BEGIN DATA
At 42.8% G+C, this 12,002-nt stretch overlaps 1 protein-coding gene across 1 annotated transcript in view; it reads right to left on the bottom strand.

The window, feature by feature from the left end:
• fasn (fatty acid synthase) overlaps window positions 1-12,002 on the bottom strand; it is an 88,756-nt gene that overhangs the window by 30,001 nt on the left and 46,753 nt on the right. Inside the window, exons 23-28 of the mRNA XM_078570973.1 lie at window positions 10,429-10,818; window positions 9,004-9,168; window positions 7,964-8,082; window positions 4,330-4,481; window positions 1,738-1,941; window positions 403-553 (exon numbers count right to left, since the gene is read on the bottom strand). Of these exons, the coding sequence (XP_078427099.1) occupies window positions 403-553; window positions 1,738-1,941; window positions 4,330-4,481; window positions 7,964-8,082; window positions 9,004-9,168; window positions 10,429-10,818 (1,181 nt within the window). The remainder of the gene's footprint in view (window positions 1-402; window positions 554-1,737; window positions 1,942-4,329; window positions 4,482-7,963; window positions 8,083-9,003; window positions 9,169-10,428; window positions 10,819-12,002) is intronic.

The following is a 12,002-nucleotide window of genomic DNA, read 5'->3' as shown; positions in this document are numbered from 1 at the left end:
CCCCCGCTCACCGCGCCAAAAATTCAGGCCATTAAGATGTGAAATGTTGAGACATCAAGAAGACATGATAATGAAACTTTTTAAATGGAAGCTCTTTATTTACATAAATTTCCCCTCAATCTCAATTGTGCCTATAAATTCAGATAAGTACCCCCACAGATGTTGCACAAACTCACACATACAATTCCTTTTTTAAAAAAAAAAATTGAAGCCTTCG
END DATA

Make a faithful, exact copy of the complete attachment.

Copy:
At 42.8% G+C, this 12,002-nt stretch overlaps 1 protein-coding gene across 1 annotated transcript in view; it reads right to left on the bottom strand.

The window, feature by feature from the left end:
• fasn (fatty acid synthase) overlaps window positions 1-12,002 on the bottom strand; it is an 88,756-nt gene that overhangs the window by 30,001 nt on the left and 46,753 nt on the right. Inside the window, exons 23-28 of the mRNA XM_078570973.1 lie at window positions 10,429-10,818; window positions 9,004-9,168; window positions 7,964-8,082; window positions 4,330-4,481; window positions 1,738-1,941; window positions 403-553 (exon numbers count right to left, since the gene is read on the bottom strand). Of these exons, the coding sequence (XP_078427099.1) occupies window positions 403-553; window positions 1,738-1,941; window positions 4,330-4,481; window positions 7,964-8,082; window positions 9,004-9,168; window positions 10,429-10,818 (1,181 nt within the window). The remainder of the gene's footprint in view (window positions 1-402; window positions 554-1,737; window positions 1,942-4,329; window positions 4,482-7,963; window positions 8,083-9,003; window positions 9,169-10,428; window positions 10,819-12,002) is intronic.

The following is a 12,002-nucleotide window of genomic DNA, read 5'->3' as shown; positions in this document are numbered from 1 at the left end:
CCCCCGCTCACCGCGCCAAAAATTCAGGCCATTAAGATGTGAAATGTTGAGACATCAAGAAGACATGATAATGAAACTTTTTAAATGGAAGCTCTTTATTTACATAAATTTCCCCTCAATCTCAATTGTGCCTATAAATTCAGATAAGTACCCCCACAGATGTTGCACAAACTCACACATACAATTCCTTTTTTAAAAAAAAAAATTGAAGCCTTCG